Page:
The best evidence yet that muon antineutrinos can change into electron antineutrinos has been found by the NOvA experiment in the US. The measurement involved sending a beam of muon antineutrinos more than 800 km through the Earth from Fermilab near Chicago to a detector in northern Minnesota. After running for about 14 months, NOvA found that at least 13 of the muon antineutrinos had changed type, or “flavour”, during their journey.
The results were presented at the Neutrino 2018 conference, which is being held in Heidelberg, Germany, this week. Although the measurement is still below the threshold required to claim a “discovery”, the result means that fundamental properties of neutrinos and antineutrinos can be compared in detail. This could shed light on important mysteries of physics, such as why there is very little antimatter in the universe.
Neutrinos and antineutrinos come in three flavours: electron, muon and tau. The subatomic particles also exist in three mass states, which means that neutrinos (and antineutrinos) will continuously change flavour (or oscillate). Neutrino oscillation came as a surprise to physicists, who had originally thought that neutrinos have no mass. Indeed, the origins of neutrino mass are not well-understood and a better understanding of neutrino oscillation could point to new physics beyond the Standard Model.
NOvA has been running for more than three years and comprises two detectors – one located at Fermilab and the other in Minnesota near the border with Canada. The muon antineutrinos in the beam are produced at Fermilab’s NuMI facility by firing a beam of protons at a carbon target. This produces pions, which then decay to produce either muon neutrinos or muon antineutrinos – depending upon the charge of the pion. By focusing pions of one charge into a beam, researchers can create a beam of either neutrinos or antineutrinos.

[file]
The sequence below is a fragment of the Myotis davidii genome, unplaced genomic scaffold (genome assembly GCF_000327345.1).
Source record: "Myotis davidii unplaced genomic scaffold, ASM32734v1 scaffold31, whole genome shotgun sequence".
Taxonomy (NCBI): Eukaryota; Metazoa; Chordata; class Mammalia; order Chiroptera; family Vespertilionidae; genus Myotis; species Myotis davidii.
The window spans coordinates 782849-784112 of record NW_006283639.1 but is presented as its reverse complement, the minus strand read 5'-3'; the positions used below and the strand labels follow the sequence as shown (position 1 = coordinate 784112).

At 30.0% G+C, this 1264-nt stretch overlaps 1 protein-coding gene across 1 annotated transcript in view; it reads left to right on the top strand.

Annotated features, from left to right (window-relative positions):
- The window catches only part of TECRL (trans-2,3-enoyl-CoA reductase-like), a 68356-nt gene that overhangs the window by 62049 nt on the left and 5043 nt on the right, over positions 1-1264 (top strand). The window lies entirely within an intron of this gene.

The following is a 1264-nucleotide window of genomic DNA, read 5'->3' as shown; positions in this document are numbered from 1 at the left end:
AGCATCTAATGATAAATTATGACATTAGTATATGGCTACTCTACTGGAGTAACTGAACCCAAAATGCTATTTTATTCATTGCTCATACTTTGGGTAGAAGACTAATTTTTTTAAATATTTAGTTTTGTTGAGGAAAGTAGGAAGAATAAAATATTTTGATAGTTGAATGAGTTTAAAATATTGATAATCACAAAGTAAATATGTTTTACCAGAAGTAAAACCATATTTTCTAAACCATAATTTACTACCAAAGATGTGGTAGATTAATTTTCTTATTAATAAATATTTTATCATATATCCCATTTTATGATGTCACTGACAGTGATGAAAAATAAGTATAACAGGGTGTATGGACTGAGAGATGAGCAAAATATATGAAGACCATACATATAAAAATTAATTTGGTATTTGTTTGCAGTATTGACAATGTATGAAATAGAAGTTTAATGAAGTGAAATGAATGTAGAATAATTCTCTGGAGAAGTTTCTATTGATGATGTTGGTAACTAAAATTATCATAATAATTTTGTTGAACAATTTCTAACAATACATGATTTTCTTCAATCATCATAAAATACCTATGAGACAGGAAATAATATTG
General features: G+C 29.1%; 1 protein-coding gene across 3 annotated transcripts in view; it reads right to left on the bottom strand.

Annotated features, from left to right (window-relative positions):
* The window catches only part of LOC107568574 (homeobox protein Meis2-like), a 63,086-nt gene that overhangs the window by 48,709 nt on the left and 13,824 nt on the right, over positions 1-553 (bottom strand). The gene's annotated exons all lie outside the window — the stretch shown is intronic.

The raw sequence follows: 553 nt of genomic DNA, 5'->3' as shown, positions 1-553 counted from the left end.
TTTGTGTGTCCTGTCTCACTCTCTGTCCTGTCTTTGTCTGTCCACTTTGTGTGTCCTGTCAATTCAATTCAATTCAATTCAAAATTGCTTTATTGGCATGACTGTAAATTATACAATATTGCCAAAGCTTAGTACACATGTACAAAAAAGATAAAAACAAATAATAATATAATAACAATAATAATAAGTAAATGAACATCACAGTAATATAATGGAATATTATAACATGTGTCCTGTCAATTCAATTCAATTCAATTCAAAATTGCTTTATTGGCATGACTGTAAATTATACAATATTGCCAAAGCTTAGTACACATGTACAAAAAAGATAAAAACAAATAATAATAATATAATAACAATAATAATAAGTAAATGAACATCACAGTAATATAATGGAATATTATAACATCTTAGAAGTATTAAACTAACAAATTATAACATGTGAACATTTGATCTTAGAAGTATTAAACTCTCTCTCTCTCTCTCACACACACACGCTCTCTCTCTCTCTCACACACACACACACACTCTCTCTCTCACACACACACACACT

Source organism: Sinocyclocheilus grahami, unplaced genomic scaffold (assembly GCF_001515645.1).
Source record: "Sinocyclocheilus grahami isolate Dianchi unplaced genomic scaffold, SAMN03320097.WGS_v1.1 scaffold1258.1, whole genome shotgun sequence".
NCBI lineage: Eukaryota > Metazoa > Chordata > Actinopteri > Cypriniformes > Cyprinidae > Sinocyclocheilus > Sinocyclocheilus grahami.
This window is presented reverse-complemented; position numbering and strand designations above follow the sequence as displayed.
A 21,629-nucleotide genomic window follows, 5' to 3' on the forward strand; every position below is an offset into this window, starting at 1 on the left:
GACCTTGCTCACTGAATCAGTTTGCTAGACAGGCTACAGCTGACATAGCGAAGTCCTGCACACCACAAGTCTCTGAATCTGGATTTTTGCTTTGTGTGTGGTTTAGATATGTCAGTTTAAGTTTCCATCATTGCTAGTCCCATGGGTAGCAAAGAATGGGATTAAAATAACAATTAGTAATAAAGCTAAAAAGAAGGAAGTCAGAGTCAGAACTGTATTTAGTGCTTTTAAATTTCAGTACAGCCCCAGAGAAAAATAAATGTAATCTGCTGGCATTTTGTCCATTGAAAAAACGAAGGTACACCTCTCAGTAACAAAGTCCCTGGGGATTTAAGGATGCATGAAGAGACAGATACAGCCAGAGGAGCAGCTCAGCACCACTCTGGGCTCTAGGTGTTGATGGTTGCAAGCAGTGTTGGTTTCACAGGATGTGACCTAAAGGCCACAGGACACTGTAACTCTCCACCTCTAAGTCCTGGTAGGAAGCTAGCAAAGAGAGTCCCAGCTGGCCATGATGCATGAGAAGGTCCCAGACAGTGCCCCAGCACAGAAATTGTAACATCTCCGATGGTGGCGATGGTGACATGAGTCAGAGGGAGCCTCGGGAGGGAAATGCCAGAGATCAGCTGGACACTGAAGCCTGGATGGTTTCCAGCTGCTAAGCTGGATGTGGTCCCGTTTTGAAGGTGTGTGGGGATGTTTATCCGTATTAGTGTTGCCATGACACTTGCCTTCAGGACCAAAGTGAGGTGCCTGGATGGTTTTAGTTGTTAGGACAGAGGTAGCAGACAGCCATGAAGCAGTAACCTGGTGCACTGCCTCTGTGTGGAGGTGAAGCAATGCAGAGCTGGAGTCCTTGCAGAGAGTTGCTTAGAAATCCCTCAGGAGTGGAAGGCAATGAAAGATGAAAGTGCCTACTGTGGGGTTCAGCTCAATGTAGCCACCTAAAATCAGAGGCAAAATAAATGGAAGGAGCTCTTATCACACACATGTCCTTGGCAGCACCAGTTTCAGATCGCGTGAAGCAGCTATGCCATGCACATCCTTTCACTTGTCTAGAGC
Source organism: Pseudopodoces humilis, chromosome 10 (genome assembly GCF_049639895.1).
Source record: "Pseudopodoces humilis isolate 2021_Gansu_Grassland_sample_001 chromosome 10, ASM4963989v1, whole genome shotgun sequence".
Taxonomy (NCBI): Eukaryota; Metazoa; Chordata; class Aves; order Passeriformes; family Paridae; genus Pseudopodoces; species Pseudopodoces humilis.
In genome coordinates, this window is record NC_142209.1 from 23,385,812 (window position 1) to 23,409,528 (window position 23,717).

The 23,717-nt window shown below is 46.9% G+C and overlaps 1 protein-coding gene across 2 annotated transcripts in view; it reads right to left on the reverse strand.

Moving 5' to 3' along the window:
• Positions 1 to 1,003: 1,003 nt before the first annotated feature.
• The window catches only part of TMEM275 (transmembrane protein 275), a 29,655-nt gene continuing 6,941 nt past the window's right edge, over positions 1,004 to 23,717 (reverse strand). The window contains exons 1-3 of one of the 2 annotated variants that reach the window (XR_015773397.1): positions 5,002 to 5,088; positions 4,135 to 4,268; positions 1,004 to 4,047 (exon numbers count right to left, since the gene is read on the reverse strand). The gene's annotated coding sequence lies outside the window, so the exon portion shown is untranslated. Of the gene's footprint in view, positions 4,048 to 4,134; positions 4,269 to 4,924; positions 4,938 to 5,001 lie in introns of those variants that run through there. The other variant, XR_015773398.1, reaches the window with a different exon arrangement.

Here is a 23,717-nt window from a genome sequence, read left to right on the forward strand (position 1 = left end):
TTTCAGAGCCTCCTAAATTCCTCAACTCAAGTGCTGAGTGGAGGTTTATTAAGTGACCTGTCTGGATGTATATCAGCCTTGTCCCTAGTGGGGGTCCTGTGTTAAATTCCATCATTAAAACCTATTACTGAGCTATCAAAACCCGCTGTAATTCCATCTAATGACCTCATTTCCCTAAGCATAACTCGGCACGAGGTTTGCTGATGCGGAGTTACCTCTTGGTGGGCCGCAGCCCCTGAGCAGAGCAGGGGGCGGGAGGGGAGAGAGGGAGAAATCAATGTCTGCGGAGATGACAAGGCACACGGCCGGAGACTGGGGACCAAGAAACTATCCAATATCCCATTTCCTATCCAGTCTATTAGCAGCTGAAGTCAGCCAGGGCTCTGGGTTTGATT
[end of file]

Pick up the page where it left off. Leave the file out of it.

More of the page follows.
The beam is aimed on a slight downward trajectory so it can travel through the Earth to the detector in Minnesota, which weighs in at 14,000 ton. Electron neutrinos and antineutrinos are detected when they very occasionally collide with an atom in a liquid scintillator, which produces a tiny flash of light. This light is converted into electrical signals by photomultipler tubes and the type of neutrino (or antineutrino) can be worked-out by studying the pattern of signal produced.
The experiment’s first run with antineutrino began in February 2017 and ended in April 2018. The first results were presented this week in Heidelberg by collaboration member Mayly Sanchez of Iowa State University, who reported that a total of 18 electron antineutrinos had been seen by the Minnesota detector. If muon antineutrinos did not oscillate to electron antineutrinos, then only five detections should have been made.
“The result is above 4σ level, which is strong evidence for electron antineutrino appearance,” Sanchez told Physics World, adding that this is the first time that the appearance of electron antineutrinos has been seen in a beam of muon antineutrinos. While this is below the 5σ level normally accepted as a discovery in particle physics, it is much stronger evidence than found by physicists working on the T2K detector in Japan – which last year reported seeing hints of the oscillation.
In 2014-2017 NOvA detected 58 electron neutrinos that have appeared in a muon neutrino beam. This has allowed NOvA physicists to compare the rates at which muon neutrinos and antineutrinos oscillate to their respective electron counterparts. According to Sanchez, the team has seen a small discrepancy that has a statistical significance of just 1.8σ. While this difference is well within the expected measurement uncertainty, if it persists as more data are collected it could point towards new physics.
Sanchez says that NOvA is still running in antineutrino mode and the amount of data taken will double by 2019.